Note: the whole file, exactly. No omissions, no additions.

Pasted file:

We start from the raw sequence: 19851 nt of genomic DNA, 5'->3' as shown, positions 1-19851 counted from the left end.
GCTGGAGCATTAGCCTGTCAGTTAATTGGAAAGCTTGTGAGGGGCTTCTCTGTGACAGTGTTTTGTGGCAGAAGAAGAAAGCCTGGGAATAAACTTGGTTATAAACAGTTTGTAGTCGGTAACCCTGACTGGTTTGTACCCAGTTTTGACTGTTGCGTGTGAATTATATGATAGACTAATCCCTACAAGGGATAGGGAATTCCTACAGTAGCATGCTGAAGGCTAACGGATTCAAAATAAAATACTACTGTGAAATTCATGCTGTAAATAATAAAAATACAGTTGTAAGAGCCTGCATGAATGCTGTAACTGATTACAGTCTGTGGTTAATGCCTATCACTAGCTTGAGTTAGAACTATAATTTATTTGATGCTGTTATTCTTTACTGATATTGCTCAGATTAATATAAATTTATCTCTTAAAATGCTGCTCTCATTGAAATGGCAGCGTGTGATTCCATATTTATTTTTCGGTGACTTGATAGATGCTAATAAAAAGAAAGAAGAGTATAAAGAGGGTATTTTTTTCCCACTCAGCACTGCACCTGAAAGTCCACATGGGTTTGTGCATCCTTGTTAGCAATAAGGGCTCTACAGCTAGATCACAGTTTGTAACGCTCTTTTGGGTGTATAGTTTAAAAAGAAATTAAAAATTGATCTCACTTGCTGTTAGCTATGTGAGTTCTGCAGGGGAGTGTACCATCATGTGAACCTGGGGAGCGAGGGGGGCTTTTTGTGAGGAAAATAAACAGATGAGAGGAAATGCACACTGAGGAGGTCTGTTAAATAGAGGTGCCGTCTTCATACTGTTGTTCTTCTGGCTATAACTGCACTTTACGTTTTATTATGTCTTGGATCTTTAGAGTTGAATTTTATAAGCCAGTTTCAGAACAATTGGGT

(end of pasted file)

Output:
We start from the raw sequence: 19851 nt of genomic DNA, 5'->3' as shown, positions 1-19851 counted from the left end.
GCTGGAGCATTAGCCTGTCAGTTAATTGGAAAGCTTGTGAGGGGCTTCTCTGTGACAGTGTTTTGTGGCAGAAGAAGAAAGCCTGGGAATAAACTTGGTTATAAACAGTTTGTAGTCGGTAACCCTGACTGGTTTGTACCCAGTTTTGACTGTTGCGTGTGAATTATATGATAGACTAATCCCTACAAGGGATAGGGAATTCCTACAGTAGCATGCTGAAGGCTAACGGATTCAAAATAAAATACTACTGTGAAATTCATGCTGTAAATAATAAAAATACAGTTGTAAGAGCCTGCATGAATGCTGTAACTGATTACAGTCTGTGGTTAATGCCTATCACTAGCTTGAGTTAGAACTATAATTTATTTGATGCTGTTATTCTTTACTGATATTGCTCAGATTAATATAAATTTATCTCTTAAAATGCTGCTCTCATTGAAATGGCAGCGTGTGATTCCATATTTATTTTTCGGTGACTTGATAGATGCTAATAAAAAGAAAGAAGAGTATAAAGAGGGTATTTTTTTCCCACTCAGCACTGCACCTGAAAGTCCACATGGGTTTGTGCATCCTTGTTAGCAATAAGGGCTCTACAGCTAGATCACAGTTTGTAACGCTCTTTTGGGTGTATAGTTTAAAAAGAAATTAAAAATTGATCTCACTTGCTGTTAGCTATGTGAGTTCTGCAGGGGAGTGTACCATCATGTGAACCTGGGGAGCGAGGGGGGCTTTTTGTGAGGAAAATAAACAGATGAGAGGAAATGCACACTGAGGAGGTCTGTTAAATAGAGGTGCCGTCTTCATACTGTTGTTCTTCTGGCTATAACTGCACTTTACGTTTTATTATGTCTTGGATCTTTAGAGTTGAATTTTATAAGCCAGTTTCAGAACAATTGGGT